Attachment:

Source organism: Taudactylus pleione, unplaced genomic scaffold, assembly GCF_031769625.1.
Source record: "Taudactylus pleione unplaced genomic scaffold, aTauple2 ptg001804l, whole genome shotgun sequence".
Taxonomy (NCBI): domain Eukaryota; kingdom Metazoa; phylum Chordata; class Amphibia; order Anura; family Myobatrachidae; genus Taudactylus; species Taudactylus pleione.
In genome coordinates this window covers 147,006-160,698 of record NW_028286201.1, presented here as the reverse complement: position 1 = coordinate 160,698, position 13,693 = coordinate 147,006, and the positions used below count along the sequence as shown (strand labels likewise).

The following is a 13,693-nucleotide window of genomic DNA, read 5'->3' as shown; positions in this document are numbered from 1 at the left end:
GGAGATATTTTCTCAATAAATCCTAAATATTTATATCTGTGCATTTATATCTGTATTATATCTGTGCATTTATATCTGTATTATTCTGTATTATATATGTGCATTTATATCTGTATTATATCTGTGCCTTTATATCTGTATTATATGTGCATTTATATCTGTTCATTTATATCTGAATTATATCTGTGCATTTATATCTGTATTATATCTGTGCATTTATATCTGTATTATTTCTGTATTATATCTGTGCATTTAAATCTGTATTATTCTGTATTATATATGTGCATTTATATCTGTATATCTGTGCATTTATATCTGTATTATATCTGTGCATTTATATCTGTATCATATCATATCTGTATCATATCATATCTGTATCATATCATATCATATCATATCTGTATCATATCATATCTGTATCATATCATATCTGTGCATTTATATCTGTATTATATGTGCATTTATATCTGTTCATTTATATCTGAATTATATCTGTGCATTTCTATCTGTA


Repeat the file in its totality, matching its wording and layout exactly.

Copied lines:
Source organism: Taudactylus pleione, unplaced genomic scaffold, assembly GCF_031769625.1.
Source record: "Taudactylus pleione unplaced genomic scaffold, aTauple2 ptg001804l, whole genome shotgun sequence".
Taxonomy (NCBI): domain Eukaryota; kingdom Metazoa; phylum Chordata; class Amphibia; order Anura; family Myobatrachidae; genus Taudactylus; species Taudactylus pleione.
In genome coordinates this window covers 147,006-160,698 of record NW_028286201.1, presented here as the reverse complement: position 1 = coordinate 160,698, position 13,693 = coordinate 147,006, and the positions used below count along the sequence as shown (strand labels likewise).

The following is a 13,693-nucleotide window of genomic DNA, read 5'->3' as shown; positions in this document are numbered from 1 at the left end:
GGAGATATTTTCTCAATAAATCCTAAATATTTATATCTGTGCATTTATATCTGTATTATATCTGTGCATTTATATCTGTATTATTCTGTATTATATATGTGCATTTATATCTGTATTATATCTGTGCCTTTATATCTGTATTATATGTGCATTTATATCTGTTCATTTATATCTGAATTATATCTGTGCATTTATATCTGTATTATATCTGTGCATTTATATCTGTATTATTTCTGTATTATATCTGTGCATTTAAATCTGTATTATTCTGTATTATATATGTGCATTTATATCTGTATATCTGTGCATTTATATCTGTATTATATCTGTGCATTTATATCTGTATCATATCATATCTGTATCATATCATATCTGTATCATATCATATCATATCATATCTGTATCATATCATATCTGTATCATATCATATCTGTGCATTTATATCTGTATTATATGTGCATTTATATCTGTTCATTTATATCTGAATTATATCTGTGCATTTCTATCTGTA